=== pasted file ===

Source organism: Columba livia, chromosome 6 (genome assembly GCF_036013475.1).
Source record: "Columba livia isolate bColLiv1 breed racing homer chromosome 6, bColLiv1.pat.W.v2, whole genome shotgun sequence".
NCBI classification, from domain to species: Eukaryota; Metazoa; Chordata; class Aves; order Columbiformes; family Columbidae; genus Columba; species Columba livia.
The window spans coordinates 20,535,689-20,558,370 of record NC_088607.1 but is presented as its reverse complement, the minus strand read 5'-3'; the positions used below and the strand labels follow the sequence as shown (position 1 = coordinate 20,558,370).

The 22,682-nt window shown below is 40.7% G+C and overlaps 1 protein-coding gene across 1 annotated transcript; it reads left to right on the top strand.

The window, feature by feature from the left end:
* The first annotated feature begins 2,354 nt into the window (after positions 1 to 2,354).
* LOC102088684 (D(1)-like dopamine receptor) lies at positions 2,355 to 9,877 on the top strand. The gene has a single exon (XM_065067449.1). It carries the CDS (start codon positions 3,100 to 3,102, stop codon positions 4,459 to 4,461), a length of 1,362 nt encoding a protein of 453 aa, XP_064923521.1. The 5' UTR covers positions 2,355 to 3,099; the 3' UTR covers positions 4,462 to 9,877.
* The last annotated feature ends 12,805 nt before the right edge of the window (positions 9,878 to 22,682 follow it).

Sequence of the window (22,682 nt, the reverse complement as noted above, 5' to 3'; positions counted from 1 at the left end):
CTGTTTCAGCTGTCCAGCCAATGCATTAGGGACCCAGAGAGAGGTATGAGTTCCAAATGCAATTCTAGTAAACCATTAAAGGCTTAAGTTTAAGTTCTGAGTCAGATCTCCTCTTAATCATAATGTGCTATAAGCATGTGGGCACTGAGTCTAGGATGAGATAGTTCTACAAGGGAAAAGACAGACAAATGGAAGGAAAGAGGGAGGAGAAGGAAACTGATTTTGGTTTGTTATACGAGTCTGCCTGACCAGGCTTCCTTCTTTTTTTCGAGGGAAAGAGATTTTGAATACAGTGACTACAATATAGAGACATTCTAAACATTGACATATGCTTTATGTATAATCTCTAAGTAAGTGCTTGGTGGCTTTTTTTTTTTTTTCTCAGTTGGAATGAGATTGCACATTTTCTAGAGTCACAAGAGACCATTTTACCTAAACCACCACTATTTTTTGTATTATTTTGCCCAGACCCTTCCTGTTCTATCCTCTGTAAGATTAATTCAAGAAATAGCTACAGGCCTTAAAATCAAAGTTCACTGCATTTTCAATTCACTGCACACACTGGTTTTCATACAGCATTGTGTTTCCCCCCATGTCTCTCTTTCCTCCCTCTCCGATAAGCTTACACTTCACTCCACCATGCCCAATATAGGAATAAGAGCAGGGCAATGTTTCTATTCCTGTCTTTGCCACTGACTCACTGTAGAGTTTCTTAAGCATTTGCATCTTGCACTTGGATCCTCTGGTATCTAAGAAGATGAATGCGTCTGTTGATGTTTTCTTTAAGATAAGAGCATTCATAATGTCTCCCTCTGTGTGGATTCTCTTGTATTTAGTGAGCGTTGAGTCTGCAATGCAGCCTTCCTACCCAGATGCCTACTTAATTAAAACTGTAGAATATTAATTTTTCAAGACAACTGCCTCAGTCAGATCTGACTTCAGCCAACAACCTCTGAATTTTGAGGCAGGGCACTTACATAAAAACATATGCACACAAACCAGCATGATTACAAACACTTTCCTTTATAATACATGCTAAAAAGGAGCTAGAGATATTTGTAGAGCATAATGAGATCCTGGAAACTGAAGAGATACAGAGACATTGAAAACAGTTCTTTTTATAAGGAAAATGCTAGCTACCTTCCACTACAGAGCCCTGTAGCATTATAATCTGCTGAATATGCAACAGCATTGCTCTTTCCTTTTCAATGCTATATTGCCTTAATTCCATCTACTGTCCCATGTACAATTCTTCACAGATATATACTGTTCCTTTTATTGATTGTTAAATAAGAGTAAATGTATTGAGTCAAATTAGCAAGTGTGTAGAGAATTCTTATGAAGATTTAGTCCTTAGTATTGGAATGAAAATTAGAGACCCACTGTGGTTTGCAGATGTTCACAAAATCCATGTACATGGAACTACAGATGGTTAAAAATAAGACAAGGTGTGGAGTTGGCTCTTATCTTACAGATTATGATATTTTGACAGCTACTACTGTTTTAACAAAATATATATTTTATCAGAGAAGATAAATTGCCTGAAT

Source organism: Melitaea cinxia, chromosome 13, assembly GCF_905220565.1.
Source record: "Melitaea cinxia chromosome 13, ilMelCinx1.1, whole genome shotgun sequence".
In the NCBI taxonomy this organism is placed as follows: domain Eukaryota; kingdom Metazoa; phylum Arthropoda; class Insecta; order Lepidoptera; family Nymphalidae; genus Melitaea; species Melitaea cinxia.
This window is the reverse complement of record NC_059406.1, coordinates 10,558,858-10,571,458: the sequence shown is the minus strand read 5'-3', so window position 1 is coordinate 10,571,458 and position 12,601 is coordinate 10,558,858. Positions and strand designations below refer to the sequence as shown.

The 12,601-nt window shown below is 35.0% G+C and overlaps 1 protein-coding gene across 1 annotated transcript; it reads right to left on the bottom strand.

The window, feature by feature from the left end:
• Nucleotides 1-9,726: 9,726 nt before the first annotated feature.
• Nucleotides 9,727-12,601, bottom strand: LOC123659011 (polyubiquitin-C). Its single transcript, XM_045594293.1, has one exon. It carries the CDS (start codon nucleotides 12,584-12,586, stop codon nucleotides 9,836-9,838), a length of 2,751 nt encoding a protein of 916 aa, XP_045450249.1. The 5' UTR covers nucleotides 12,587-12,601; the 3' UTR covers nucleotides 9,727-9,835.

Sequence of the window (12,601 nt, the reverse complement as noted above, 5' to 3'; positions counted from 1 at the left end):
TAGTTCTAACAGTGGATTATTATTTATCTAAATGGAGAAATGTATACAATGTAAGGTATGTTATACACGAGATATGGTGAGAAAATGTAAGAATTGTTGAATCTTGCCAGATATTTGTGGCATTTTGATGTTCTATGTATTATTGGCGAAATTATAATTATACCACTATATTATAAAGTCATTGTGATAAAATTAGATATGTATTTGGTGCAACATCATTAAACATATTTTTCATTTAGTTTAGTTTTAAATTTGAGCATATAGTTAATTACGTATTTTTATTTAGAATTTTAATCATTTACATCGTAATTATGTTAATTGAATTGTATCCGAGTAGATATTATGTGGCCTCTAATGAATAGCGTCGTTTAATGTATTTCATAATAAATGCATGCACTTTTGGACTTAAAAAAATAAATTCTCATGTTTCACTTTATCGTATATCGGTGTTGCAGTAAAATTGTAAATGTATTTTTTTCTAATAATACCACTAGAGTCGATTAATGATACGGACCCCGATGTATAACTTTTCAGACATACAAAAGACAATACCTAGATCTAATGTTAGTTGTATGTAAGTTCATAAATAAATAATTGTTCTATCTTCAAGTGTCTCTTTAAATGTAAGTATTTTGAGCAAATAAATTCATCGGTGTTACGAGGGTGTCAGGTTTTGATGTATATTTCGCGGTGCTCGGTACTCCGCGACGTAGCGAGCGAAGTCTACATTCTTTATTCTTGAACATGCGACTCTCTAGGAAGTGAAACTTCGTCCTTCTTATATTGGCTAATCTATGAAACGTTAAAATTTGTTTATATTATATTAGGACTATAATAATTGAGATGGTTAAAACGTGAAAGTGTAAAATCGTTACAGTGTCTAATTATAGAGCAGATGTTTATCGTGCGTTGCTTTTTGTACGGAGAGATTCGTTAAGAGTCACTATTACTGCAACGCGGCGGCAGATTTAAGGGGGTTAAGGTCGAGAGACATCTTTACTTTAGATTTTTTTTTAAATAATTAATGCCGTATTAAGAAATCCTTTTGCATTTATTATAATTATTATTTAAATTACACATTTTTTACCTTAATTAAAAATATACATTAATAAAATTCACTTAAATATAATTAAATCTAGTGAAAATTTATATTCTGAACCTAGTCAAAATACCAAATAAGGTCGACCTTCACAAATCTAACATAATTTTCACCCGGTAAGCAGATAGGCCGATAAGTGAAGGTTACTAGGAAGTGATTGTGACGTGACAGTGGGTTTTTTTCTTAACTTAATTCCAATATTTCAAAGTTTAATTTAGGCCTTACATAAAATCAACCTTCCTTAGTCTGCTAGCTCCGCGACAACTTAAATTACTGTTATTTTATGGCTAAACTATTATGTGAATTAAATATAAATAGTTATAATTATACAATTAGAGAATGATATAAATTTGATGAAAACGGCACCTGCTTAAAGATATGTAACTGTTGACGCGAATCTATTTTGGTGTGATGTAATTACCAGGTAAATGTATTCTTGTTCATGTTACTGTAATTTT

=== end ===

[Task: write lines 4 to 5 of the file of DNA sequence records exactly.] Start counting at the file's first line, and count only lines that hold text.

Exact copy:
The window spans coordinates 20,535,689-20,558,370 of record NC_088607.1 but is presented as its reverse complement, the minus strand read 5'-3'; the positions used below and the strand labels follow the sequence as shown (position 1 = coordinate 20,558,370).

The 22,682-nt window shown below is 40.7% G+C and overlaps 1 protein-coding gene across 1 annotated transcript; it reads left to right on the top strand.